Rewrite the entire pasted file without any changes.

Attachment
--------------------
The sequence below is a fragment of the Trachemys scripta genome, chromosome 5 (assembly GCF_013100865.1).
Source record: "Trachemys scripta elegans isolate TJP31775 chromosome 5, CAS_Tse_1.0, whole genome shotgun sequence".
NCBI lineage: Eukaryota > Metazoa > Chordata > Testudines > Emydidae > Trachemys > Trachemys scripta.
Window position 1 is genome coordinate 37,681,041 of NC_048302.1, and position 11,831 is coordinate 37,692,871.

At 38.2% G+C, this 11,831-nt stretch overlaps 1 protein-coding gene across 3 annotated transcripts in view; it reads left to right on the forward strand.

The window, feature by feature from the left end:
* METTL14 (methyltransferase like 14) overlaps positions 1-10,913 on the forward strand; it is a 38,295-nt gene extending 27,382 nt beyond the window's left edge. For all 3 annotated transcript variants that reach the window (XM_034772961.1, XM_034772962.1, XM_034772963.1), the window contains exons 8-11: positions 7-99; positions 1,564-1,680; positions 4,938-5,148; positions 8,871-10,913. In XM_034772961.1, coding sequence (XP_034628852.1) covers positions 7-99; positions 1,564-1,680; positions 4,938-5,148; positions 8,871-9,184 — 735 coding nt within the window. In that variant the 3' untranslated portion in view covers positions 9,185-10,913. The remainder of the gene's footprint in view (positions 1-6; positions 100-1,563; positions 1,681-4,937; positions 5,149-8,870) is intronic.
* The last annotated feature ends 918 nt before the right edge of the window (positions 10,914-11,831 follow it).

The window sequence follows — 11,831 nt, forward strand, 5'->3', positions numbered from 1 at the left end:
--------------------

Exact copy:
The sequence below is a fragment of the Trachemys scripta genome, chromosome 5 (assembly GCF_013100865.1).
Source record: "Trachemys scripta elegans isolate TJP31775 chromosome 5, CAS_Tse_1.0, whole genome shotgun sequence".
NCBI lineage: Eukaryota > Metazoa > Chordata > Testudines > Emydidae > Trachemys > Trachemys scripta.
Window position 1 is genome coordinate 37,681,041 of NC_048302.1, and position 11,831 is coordinate 37,692,871.

At 38.2% G+C, this 11,831-nt stretch overlaps 1 protein-coding gene across 3 annotated transcripts in view; it reads left to right on the forward strand.

The window, feature by feature from the left end:
* METTL14 (methyltransferase like 14) overlaps positions 1-10,913 on the forward strand; it is a 38,295-nt gene extending 27,382 nt beyond the window's left edge. For all 3 annotated transcript variants that reach the window (XM_034772961.1, XM_034772962.1, XM_034772963.1), the window contains exons 8-11: positions 7-99; positions 1,564-1,680; positions 4,938-5,148; positions 8,871-10,913. In XM_034772961.1, coding sequence (XP_034628852.1) covers positions 7-99; positions 1,564-1,680; positions 4,938-5,148; positions 8,871-9,184 — 735 coding nt within the window. In that variant the 3' untranslated portion in view covers positions 9,185-10,913. The remainder of the gene's footprint in view (positions 1-6; positions 100-1,563; positions 1,681-4,937; positions 5,149-8,870) is intronic.
* The last annotated feature ends 918 nt before the right edge of the window (positions 10,914-11,831 follow it).

The window sequence follows — 11,831 nt, forward strand, 5'->3', positions numbered from 1 at the left end: